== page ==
The 2014 Robert C. Larson Housing Policy Leadership Award winners are:

  • City of Austin, Austin, Texas  – Designated by the US Census Bureau as the “nation’s capital for population growth,” the city of Austin is tackling its affordable housing shortage through a variety of mechanisms. In addition to the housing trust fund and general obligation bond funding, the city implemented planning and development policies and programs that encourage the production of affordable housing – securing affordability for more than 18,000-units since focusing on this crucial issue. Currently working on packages of programs to increase affordable housing near transit and to produce more multi-family housing, the city of Austin is showing impressive leadership to meet future affordable housing needs.
  • City of Pasadena, Pasadena, California – Since 2000, Pasadena’s housing policy and programs have resulted in the development of over 5,000 housing units in transit-oriented areas, including 1,370 units of affordable and workforce housing. Pasadena’s commitment to its housing vision, community engagement, and informed dialog has produced a highly integrated and effective mix of goals, policies, and programs for its 2014-2021 housing element plan. Implementing a comprehensive set of policies, the city of Pasadena was aptly placed at the top of the State of California’s Department of Housing and Community Development “Housing Elements Best Practices” list.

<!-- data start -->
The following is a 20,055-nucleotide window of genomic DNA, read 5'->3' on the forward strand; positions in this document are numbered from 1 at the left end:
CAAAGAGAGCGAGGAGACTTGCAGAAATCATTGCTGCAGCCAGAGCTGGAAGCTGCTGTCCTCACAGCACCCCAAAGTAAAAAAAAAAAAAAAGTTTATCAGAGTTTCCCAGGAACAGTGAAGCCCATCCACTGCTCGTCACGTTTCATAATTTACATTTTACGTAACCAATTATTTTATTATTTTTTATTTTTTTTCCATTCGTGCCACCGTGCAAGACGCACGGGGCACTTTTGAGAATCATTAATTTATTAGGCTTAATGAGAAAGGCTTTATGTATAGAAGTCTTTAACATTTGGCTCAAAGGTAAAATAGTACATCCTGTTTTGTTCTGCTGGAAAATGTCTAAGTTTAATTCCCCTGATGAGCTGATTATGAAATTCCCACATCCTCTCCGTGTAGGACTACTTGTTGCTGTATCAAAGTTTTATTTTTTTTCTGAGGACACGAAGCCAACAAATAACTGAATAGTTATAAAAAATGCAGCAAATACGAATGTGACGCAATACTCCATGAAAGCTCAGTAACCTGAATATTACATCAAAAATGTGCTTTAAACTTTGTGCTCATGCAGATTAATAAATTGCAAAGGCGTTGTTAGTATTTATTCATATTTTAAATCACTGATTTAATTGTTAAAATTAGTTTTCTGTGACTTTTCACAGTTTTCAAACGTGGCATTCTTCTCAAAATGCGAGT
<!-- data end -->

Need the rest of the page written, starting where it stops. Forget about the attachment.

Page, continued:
According to Ali Solis, Terwilliger Center national advisory board member and Senior Vice President of Public Policy and Corporate Affairs at Enterprise Community Partners, this year’s Larson Award winners show innovative approaches to how the public sector is addressing the growing affordable housing crises in cities. “Like many ULI Larson Housing Policy Award winners, these leading cities used a range of creative tools to provide more opportunity to low- and moderate-income residents, including incentive programs and bond financing that increase affordable housing near transit. These efforts support Enterprise’s goal of ending housing insecurity in the U.S. within a generation,” she said.